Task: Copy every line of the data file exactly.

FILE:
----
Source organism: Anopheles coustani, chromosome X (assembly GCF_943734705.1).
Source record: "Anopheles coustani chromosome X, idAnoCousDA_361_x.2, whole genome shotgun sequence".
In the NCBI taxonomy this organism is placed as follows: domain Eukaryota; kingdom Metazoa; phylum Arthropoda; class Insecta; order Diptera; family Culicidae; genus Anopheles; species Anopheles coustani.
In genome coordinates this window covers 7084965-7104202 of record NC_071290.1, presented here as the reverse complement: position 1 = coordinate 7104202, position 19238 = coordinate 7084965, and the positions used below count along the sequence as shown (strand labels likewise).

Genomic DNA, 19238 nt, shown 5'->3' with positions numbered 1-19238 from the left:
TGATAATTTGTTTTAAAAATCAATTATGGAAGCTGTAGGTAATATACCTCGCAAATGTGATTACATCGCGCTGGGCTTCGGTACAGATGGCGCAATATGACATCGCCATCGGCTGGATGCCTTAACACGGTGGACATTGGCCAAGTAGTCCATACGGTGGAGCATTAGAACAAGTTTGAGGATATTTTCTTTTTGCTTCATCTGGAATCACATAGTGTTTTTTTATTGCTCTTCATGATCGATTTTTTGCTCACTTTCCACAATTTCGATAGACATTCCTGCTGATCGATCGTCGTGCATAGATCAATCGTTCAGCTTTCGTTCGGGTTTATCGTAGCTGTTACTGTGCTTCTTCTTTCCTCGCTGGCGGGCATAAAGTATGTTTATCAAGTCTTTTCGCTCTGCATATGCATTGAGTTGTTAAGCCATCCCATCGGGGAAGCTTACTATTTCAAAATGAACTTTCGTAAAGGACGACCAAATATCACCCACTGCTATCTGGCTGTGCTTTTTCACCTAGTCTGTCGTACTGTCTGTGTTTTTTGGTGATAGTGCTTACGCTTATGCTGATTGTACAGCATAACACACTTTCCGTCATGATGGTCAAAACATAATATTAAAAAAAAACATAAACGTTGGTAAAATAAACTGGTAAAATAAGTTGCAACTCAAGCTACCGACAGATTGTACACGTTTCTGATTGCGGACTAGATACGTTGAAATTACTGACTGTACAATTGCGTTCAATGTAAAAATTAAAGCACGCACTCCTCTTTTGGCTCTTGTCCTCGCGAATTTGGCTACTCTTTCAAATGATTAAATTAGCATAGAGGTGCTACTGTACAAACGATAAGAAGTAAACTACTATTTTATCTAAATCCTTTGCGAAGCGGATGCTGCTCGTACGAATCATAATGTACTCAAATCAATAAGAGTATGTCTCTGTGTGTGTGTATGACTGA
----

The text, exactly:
Source organism: Anopheles coustani, chromosome X (assembly GCF_943734705.1).
Source record: "Anopheles coustani chromosome X, idAnoCousDA_361_x.2, whole genome shotgun sequence".
In the NCBI taxonomy this organism is placed as follows: domain Eukaryota; kingdom Metazoa; phylum Arthropoda; class Insecta; order Diptera; family Culicidae; genus Anopheles; species Anopheles coustani.
In genome coordinates this window covers 7084965-7104202 of record NC_071290.1, presented here as the reverse complement: position 1 = coordinate 7104202, position 19238 = coordinate 7084965, and the positions used below count along the sequence as shown (strand labels likewise).

Genomic DNA, 19238 nt, shown 5'->3' with positions numbered 1-19238 from the left:
TGATAATTTGTTTTAAAAATCAATTATGGAAGCTGTAGGTAATATACCTCGCAAATGTGATTACATCGCGCTGGGCTTCGGTACAGATGGCGCAATATGACATCGCCATCGGCTGGATGCCTTAACACGGTGGACATTGGCCAAGTAGTCCATACGGTGGAGCATTAGAACAAGTTTGAGGATATTTTCTTTTTGCTTCATCTGGAATCACATAGTGTTTTTTTATTGCTCTTCATGATCGATTTTTTGCTCACTTTCCACAATTTCGATAGACATTCCTGCTGATCGATCGTCGTGCATAGATCAATCGTTCAGCTTTCGTTCGGGTTTATCGTAGCTGTTACTGTGCTTCTTCTTTCCTCGCTGGCGGGCATAAAGTATGTTTATCAAGTCTTTTCGCTCTGCATATGCATTGAGTTGTTAAGCCATCCCATCGGGGAAGCTTACTATTTCAAAATGAACTTTCGTAAAGGACGACCAAATATCACCCACTGCTATCTGGCTGTGCTTTTTCACCTAGTCTGTCGTACTGTCTGTGTTTTTTGGTGATAGTGCTTACGCTTATGCTGATTGTACAGCATAACACACTTTCCGTCATGATGGTCAAAACATAATATTAAAAAAAAACATAAACGTTGGTAAAATAAACTGGTAAAATAAGTTGCAACTCAAGCTACCGACAGATTGTACACGTTTCTGATTGCGGACTAGATACGTTGAAATTACTGACTGTACAATTGCGTTCAATGTAAAAATTAAAGCACGCACTCCTCTTTTGGCTCTTGTCCTCGCGAATTTGGCTACTCTTTCAAATGATTAAATTAGCATAGAGGTGCTACTGTACAAACGATAAGAAGTAAACTACTATTTTATCTAAATCCTTTGCGAAGCGGATGCTGCTCGTACGAATCATAATGTACTCAAATCAATAAGAGTATGTCTCTGTGTGTGTGTATGACTGA